"I'd be lying if I wasn't thinking about going to those teams," Jones told Ira Podell of the Associated Press. "At the same time I'm excited to be a Predator."
The Nashville Predators were the recipient of a gift on draft day.
General manager David Poile probably figured he was going to get Aleksandr Barkov or Jonathan Drouin with the fourth pick overall. Instead, he was able to select the top player available in Seth Jones.
The Predators may have one of the best defensive crews in the NHL. Shea Weber is one of the best defensemen in the league and Roman Josi is very much underrated. However, Jones appears to have superstar ability and should be able to make a contribution right away.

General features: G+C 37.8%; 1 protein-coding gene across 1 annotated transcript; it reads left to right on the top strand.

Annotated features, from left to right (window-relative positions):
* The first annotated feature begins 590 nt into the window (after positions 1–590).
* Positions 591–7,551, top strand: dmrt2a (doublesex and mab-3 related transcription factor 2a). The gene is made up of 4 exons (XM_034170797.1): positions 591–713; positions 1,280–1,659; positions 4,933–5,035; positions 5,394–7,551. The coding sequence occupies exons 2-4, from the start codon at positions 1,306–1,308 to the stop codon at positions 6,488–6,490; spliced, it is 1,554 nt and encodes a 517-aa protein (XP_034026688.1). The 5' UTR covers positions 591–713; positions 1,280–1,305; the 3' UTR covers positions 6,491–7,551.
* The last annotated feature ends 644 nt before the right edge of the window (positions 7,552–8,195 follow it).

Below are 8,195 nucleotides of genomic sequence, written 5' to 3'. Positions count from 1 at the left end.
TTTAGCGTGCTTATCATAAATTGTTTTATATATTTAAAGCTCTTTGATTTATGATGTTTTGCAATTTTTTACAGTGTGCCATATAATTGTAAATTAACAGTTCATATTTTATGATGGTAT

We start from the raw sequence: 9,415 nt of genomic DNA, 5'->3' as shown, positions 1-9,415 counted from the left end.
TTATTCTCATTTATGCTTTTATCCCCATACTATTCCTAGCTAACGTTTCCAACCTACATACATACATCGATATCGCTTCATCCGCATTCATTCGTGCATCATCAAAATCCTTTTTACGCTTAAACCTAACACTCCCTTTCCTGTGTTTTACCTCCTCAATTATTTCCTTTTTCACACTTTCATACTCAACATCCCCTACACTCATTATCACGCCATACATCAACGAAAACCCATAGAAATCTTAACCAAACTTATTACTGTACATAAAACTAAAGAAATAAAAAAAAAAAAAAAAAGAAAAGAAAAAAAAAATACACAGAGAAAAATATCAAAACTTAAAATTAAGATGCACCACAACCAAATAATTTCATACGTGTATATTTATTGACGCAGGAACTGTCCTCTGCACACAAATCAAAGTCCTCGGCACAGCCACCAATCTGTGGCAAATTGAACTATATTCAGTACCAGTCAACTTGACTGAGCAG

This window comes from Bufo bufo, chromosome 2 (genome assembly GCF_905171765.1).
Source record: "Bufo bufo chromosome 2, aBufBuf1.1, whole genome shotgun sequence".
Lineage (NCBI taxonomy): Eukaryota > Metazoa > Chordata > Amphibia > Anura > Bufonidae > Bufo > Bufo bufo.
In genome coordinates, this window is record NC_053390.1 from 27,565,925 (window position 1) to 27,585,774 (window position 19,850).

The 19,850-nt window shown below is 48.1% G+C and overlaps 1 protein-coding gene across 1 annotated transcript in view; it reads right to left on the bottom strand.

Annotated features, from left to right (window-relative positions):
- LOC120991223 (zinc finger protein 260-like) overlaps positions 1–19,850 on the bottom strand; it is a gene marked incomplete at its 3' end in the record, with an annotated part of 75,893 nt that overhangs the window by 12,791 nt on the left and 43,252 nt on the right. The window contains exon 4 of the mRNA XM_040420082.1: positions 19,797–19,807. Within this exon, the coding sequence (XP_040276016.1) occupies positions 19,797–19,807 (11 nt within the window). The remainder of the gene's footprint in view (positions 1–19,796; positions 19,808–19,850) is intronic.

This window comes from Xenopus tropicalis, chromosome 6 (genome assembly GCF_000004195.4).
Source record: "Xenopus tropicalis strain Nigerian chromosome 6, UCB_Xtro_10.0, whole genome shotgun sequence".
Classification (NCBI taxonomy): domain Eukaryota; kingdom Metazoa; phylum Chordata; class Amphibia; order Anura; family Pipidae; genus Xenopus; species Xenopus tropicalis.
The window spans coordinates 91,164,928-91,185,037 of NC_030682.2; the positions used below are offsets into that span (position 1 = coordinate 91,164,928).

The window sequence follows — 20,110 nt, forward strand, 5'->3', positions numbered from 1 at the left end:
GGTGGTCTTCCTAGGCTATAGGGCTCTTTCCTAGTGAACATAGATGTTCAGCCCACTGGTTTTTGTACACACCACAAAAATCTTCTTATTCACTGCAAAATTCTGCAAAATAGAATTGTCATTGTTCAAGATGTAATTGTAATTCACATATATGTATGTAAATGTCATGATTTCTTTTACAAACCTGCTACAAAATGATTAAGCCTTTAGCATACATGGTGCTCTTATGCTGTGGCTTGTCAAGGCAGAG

Nobody is happier than the normally staid Poile, who knows he has a team capable of shutting down the best offensive squads in the league.
“I wish we had the No. 1 pick then I can’t say ‘I can’t believe the player was there,’ ” Poile told Josh Cooper of The Tennesseean. “We had Seth Jones rated No. 1, he’s just a terrific player.”
On the surface, the Colorado Avalanche did very well, picking up a consistent offensive star like Nathan MacKinnon in the first round.
The Avs certainly could use MacKinnon; what team couldn't? But when you look at the situation more closely, the Avs are a team with severe defensive liabilities. They also have a slew of young forwards like Gabriel Landeskog, Ryan O'Reilly and Matt Duchene who can score and make key offensive plays.
The Avs gave up an average of 3.12 goals per game, ranking 27th in the NHL. They need help on the defensive end and they bypassed the best defensive player in the draft by a longshot.